Grant's Charge

Junior college players aren't signed to sit. Uriah Grant knows this. He's here to play.

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In his first full week as a member of the Ole Miss football team, Grant, who signed with the Rebels in February, has quickly risen up the depth chart. He's a starter at defensive tackle alongside veteran Justin Smith, after opening preseason practices with the third team.

"Uriah Grant is showing he can be a strong force in the middle. He'll be able to help us," Ole Miss head coach Houston Nutt said.

"I knew I needed to come in and make an impact," Grant said. "That's why they recruit you out of junior college, to come in and play. I've just leaned on my seniors and leaned on my teammates. I'm just soaking everything up day by day."

Grant isn't tall, at least not by typical linemen standards. He's more Ted Laurent than Jerrell Powe or Lawon Scott, listed generously at 6-foot-1. But what he lacks in height Grant more than makes up for in brawn, channeling his inner Powe in practices with powerful bursts and disruption at a need position.

Uriah Grant
Chuck Rounsaville

"I really didn't think it was a big deal coming from junior college, ‘cause I played at other schools in Division-I football. Football's football, no matter where you're at," Grant said. "Put on shoulder pads and a helmet, it's the same thing."

An immediate impact is what he envisioned when he signed with Ole Miss out of Fullerton (Calif.) College, where he earned first team All-Conference honors after posting 42 tackles and 17 tackles for loss.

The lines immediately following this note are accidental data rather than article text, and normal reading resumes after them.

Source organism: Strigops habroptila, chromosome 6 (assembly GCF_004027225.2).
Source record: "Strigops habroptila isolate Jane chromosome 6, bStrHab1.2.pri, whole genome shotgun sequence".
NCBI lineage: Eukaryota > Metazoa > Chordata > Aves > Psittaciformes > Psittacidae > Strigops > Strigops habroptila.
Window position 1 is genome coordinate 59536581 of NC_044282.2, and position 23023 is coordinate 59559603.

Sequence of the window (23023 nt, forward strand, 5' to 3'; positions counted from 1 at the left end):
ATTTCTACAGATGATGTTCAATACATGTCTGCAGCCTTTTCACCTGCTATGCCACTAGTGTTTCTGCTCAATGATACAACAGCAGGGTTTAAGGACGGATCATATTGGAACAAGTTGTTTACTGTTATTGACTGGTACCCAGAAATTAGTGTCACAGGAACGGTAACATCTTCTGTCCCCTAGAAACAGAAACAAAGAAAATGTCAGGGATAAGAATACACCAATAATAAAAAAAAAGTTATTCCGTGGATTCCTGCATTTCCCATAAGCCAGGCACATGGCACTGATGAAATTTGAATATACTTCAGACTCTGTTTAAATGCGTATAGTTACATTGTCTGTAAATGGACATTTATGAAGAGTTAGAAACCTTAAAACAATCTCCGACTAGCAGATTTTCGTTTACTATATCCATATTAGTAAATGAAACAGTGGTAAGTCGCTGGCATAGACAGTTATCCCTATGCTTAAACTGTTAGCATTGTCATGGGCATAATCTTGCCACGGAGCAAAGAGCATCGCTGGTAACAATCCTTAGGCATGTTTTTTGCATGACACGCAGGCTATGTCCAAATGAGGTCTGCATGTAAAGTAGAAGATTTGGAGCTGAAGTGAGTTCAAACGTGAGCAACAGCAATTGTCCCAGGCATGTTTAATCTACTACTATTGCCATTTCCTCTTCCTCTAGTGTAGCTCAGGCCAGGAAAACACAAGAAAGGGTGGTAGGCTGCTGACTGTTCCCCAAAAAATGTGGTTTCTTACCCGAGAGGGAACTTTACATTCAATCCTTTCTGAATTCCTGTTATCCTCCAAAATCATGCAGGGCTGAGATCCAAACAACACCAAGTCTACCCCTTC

Grant arrived on campus in the summer, and he had little trouble fitting in with his work ethic. Even more, he has been a veteran presence for a young team, despite Grant having not played a game.

"He came in with a spark," senior defensive end Jason Jones said. "Not knowing exactly what's to come, but he had an idea of this level and how to work. He's not a freshman. He didn't have to be taught to be on time and to be where he needs to be. He's really made an impact on all the other newcomers, as well. They're taking after him. He's really made a pretty good impact."

Ole Miss lost four defensive tackles to graduation last season. Behind Grant and Smith are a handful of freshmen and sophomores, most notably Carlton Martin and Bryon Bennett, former teammates at Madison Central.

"It's been going good. The seniors have really helped make the transition that much easier," Grant said. "Coming in, I thought it would be a lot more faster than junior college. It's a little bit faster, but the seniors and my teammates were able to help me pick it up quick."

Grant has made an impression on Jones, a veteran leader for the team and a defense that is looking to rebound from a disappointing showing last season. The Ole Miss defense was near the bottom in the Southeastern Conference in most statistical categories a year ago.

"Uriah, he's a real force, man. Came in playing third string, but these last couple of days, he's been showing explosion being at the d-tackle position," Jones said. "When he came in for summer workouts, he was riding with us, you know? That's what we're going into this season with. You ride or die with your teammates. You love your teammates, you know? Uriah, he's really been there."

Grant, who suffered a minor groin injury in the team's first full-contact scrimmage of fall camp Saturday, likened the team's improved chemistry to a family. Ole Miss, he said, lacked unity during a 2011 season that saw the team finish 4-8 overall and 1-7 in conference games.

"We're building a family right now," he said. "The thing that I didn't see last year, is they weren't really a family. And the speed of our defense (this year) is faster. We have more of a hunger just to get to the ball."

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